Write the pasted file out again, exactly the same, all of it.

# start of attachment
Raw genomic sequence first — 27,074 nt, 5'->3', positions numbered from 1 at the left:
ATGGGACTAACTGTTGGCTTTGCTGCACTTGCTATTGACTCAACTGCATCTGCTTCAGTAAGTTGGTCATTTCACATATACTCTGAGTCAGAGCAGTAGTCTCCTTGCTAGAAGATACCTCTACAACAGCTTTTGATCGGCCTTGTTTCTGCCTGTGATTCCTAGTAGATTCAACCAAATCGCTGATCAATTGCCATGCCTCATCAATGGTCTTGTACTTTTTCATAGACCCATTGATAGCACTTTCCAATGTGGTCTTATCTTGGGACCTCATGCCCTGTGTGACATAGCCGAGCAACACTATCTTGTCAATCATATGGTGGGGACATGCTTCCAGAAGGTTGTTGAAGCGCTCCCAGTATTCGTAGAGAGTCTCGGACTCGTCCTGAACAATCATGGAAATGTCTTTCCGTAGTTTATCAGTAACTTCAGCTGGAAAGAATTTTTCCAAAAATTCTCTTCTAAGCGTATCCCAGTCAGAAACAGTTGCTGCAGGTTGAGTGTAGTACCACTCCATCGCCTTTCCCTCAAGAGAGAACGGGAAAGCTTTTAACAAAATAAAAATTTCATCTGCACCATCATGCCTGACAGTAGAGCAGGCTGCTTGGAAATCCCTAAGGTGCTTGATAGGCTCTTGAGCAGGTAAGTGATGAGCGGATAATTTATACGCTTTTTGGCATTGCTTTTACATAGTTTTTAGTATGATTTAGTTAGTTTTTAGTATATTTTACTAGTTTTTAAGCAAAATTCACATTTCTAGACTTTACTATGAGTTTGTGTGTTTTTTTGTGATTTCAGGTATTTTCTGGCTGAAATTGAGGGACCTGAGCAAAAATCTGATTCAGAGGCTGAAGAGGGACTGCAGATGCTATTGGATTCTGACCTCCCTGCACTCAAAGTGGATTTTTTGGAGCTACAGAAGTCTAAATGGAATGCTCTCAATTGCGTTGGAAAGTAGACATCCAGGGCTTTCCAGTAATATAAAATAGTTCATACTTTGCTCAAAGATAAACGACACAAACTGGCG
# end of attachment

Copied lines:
Raw genomic sequence first — 27,074 nt, 5'->3', positions numbered from 1 at the left:
ATGGGACTAACTGTTGGCTTTGCTGCACTTGCTATTGACTCAACTGCATCTGCTTCAGTAAGTTGGTCATTTCACATATACTCTGAGTCAGAGCAGTAGTCTCCTTGCTAGAAGATACCTCTACAACAGCTTTTGATCGGCCTTGTTTCTGCCTGTGATTCCTAGTAGATTCAACCAAATCGCTGATCAATTGCCATGCCTCATCAATGGTCTTGTACTTTTTCATAGACCCATTGATAGCACTTTCCAATGTGGTCTTATCTTGGGACCTCATGCCCTGTGTGACATAGCCGAGCAACACTATCTTGTCAATCATATGGTGGGGACATGCTTCCAGAAGGTTGTTGAAGCGCTCCCAGTATTCGTAGAGAGTCTCGGACTCGTCCTGAACAATCATGGAAATGTCTTTCCGTAGTTTATCAGTAACTTCAGCTGGAAAGAATTTTTCCAAAAATTCTCTTCTAAGCGTATCCCAGTCAGAAACAGTTGCTGCAGGTTGAGTGTAGTACCACTCCATCGCCTTTCCCTCAAGAGAGAACGGGAAAGCTTTTAACAAAATAAAAATTTCATCTGCACCATCATGCCTGACAGTAGAGCAGGCTGCTTGGAAATCCCTAAGGTGCTTGATAGGCTCTTGAGCAGGTAAGTGATGAGCGGATAATTTATACGCTTTTTGGCATTGCTTTTACATAGTTTTTAGTATGATTTAGTTAGTTTTTAGTATATTTTACTAGTTTTTAAGCAAAATTCACATTTCTAGACTTTACTATGAGTTTGTGTGTTTTTTTGTGATTTCAGGTATTTTCTGGCTGAAATTGAGGGACCTGAGCAAAAATCTGATTCAGAGGCTGAAGAGGGACTGCAGATGCTATTGGATTCTGACCTCCCTGCACTCAAAGTGGATTTTTTGGAGCTACAGAAGTCTAAATGGAATGCTCTCAATTGCGTTGGAAAGTAGACATCCAGGGCTTTCCAGTAATATAAAATAGTTCATACTTTGCTCAAAGATAAACGACACAAACTGGCG